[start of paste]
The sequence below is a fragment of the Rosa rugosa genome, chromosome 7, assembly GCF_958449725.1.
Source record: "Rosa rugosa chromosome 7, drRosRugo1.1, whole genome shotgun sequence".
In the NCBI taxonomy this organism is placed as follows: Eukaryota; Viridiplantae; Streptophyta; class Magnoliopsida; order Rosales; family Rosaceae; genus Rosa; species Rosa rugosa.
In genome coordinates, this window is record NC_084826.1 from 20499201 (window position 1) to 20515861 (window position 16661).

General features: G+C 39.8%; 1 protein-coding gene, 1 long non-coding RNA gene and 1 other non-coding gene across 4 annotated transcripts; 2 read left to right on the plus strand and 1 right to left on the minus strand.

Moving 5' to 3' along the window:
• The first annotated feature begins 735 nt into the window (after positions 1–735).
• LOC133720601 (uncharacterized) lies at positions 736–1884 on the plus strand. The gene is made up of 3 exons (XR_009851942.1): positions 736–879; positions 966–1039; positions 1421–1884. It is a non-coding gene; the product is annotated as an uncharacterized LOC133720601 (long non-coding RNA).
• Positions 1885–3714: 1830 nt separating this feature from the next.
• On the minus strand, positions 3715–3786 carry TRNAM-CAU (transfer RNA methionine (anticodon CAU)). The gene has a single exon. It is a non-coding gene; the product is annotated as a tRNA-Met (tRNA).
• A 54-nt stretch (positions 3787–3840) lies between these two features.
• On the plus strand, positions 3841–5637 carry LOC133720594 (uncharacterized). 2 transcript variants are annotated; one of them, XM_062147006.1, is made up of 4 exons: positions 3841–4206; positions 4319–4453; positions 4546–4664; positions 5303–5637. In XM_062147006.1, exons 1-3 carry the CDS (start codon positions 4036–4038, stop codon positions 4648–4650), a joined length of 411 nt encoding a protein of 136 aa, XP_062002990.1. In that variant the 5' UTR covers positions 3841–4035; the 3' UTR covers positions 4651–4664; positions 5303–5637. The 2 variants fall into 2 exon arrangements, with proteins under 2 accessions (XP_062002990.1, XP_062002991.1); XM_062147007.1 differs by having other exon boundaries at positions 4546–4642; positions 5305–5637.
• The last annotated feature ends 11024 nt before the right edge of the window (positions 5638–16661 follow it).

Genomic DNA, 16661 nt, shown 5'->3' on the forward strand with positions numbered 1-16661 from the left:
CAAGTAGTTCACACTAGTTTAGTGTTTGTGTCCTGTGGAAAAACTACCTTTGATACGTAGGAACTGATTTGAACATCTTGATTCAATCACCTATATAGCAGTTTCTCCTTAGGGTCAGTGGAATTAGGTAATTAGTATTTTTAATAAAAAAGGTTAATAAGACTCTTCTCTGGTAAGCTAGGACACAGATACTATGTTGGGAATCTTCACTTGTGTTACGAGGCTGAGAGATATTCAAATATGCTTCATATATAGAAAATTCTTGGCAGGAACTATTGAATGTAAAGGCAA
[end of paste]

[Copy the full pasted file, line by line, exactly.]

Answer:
The sequence below is a fragment of the Rosa rugosa genome, chromosome 7, assembly GCF_958449725.1.
Source record: "Rosa rugosa chromosome 7, drRosRugo1.1, whole genome shotgun sequence".
In the NCBI taxonomy this organism is placed as follows: Eukaryota; Viridiplantae; Streptophyta; class Magnoliopsida; order Rosales; family Rosaceae; genus Rosa; species Rosa rugosa.
In genome coordinates, this window is record NC_084826.1 from 20499201 (window position 1) to 20515861 (window position 16661).

General features: G+C 39.8%; 1 protein-coding gene, 1 long non-coding RNA gene and 1 other non-coding gene across 4 annotated transcripts; 2 read left to right on the plus strand and 1 right to left on the minus strand.

Moving 5' to 3' along the window:
• The first annotated feature begins 735 nt into the window (after positions 1–735).
• LOC133720601 (uncharacterized) lies at positions 736–1884 on the plus strand. The gene is made up of 3 exons (XR_009851942.1): positions 736–879; positions 966–1039; positions 1421–1884. It is a non-coding gene; the product is annotated as an uncharacterized LOC133720601 (long non-coding RNA).
• Positions 1885–3714: 1830 nt separating this feature from the next.
• On the minus strand, positions 3715–3786 carry TRNAM-CAU (transfer RNA methionine (anticodon CAU)). The gene has a single exon. It is a non-coding gene; the product is annotated as a tRNA-Met (tRNA).
• A 54-nt stretch (positions 3787–3840) lies between these two features.
• On the plus strand, positions 3841–5637 carry LOC133720594 (uncharacterized). 2 transcript variants are annotated; one of them, XM_062147006.1, is made up of 4 exons: positions 3841–4206; positions 4319–4453; positions 4546–4664; positions 5303–5637. In XM_062147006.1, exons 1-3 carry the CDS (start codon positions 4036–4038, stop codon positions 4648–4650), a joined length of 411 nt encoding a protein of 136 aa, XP_062002990.1. In that variant the 5' UTR covers positions 3841–4035; the 3' UTR covers positions 4651–4664; positions 5303–5637. The 2 variants fall into 2 exon arrangements, with proteins under 2 accessions (XP_062002990.1, XP_062002991.1); XM_062147007.1 differs by having other exon boundaries at positions 4546–4642; positions 5305–5637.
• The last annotated feature ends 11024 nt before the right edge of the window (positions 5638–16661 follow it).

Genomic DNA, 16661 nt, shown 5'->3' on the forward strand with positions numbered 1-16661 from the left:
CAAGTAGTTCACACTAGTTTAGTGTTTGTGTCCTGTGGAAAAACTACCTTTGATACGTAGGAACTGATTTGAACATCTTGATTCAATCACCTATATAGCAGTTTCTCCTTAGGGTCAGTGGAATTAGGTAATTAGTATTTTTAATAAAAAAGGTTAATAAGACTCTTCTCTGGTAAGCTAGGACACAGATACTATGTTGGGAATCTTCACTTGTGTTACGAGGCTGAGAGATATTCAAATATGCTTCATATATAGAAAATTCTTGGCAGGAACTATTGAATGTAAAGGCAA